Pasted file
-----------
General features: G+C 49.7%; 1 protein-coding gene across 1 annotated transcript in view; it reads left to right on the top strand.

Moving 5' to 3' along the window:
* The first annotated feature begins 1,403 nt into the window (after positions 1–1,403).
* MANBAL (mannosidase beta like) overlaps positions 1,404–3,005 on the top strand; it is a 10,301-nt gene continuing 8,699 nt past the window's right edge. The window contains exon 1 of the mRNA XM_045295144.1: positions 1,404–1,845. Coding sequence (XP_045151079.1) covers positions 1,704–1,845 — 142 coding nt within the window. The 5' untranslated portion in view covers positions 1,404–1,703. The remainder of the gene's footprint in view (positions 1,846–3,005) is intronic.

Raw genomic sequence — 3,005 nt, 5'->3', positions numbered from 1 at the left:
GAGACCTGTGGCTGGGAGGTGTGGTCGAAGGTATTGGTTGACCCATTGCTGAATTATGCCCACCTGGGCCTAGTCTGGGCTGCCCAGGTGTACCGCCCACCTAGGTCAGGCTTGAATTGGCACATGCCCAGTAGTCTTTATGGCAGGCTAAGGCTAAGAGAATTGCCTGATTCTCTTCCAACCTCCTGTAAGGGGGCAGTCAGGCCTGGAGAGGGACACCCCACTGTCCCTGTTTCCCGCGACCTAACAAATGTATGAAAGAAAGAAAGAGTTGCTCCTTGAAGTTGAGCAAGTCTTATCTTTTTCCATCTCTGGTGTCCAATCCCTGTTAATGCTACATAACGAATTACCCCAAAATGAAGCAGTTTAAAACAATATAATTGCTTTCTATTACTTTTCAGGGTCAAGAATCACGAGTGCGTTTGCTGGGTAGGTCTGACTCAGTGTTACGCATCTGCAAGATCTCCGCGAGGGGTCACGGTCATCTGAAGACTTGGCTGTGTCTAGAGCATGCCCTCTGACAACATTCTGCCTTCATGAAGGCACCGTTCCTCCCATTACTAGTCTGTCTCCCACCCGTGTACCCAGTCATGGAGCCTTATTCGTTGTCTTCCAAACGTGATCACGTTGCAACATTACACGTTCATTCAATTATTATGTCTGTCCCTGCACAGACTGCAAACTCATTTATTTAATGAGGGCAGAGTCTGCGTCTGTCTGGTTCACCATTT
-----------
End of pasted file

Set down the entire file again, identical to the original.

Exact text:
General features: G+C 49.7%; 1 protein-coding gene across 1 annotated transcript in view; it reads left to right on the top strand.

Moving 5' to 3' along the window:
* The first annotated feature begins 1,403 nt into the window (after positions 1–1,403).
* MANBAL (mannosidase beta like) overlaps positions 1,404–3,005 on the top strand; it is a 10,301-nt gene continuing 8,699 nt past the window's right edge. The window contains exon 1 of the mRNA XM_045295144.1: positions 1,404–1,845. Coding sequence (XP_045151079.1) covers positions 1,704–1,845 — 142 coding nt within the window. The 5' untranslated portion in view covers positions 1,404–1,703. The remainder of the gene's footprint in view (positions 1,846–3,005) is intronic.

Raw genomic sequence — 3,005 nt, 5'->3', positions numbered from 1 at the left:
GAGACCTGTGGCTGGGAGGTGTGGTCGAAGGTATTGGTTGACCCATTGCTGAATTATGCCCACCTGGGCCTAGTCTGGGCTGCCCAGGTGTACCGCCCACCTAGGTCAGGCTTGAATTGGCACATGCCCAGTAGTCTTTATGGCAGGCTAAGGCTAAGAGAATTGCCTGATTCTCTTCCAACCTCCTGTAAGGGGGCAGTCAGGCCTGGAGAGGGACACCCCACTGTCCCTGTTTCCCGCGACCTAACAAATGTATGAAAGAAAGAAAGAGTTGCTCCTTGAAGTTGAGCAAGTCTTATCTTTTTCCATCTCTGGTGTCCAATCCCTGTTAATGCTACATAACGAATTACCCCAAAATGAAGCAGTTTAAAACAATATAATTGCTTTCTATTACTTTTCAGGGTCAAGAATCACGAGTGCGTTTGCTGGGTAGGTCTGACTCAGTGTTACGCATCTGCAAGATCTCCGCGAGGGGTCACGGTCATCTGAAGACTTGGCTGTGTCTAGAGCATGCCCTCTGACAACATTCTGCCTTCATGAAGGCACCGTTCCTCCCATTACTAGTCTGTCTCCCACCCGTGTACCCAGTCATGGAGCCTTATTCGTTGTCTTCCAAACGTGATCACGTTGCAACATTACACGTTCATTCAATTATTATGTCTGTCCCTGCACAGACTGCAAACTCATTTATTTAATGAGGGCAGAGTCTGCGTCTGTCTGGTTCACCATTT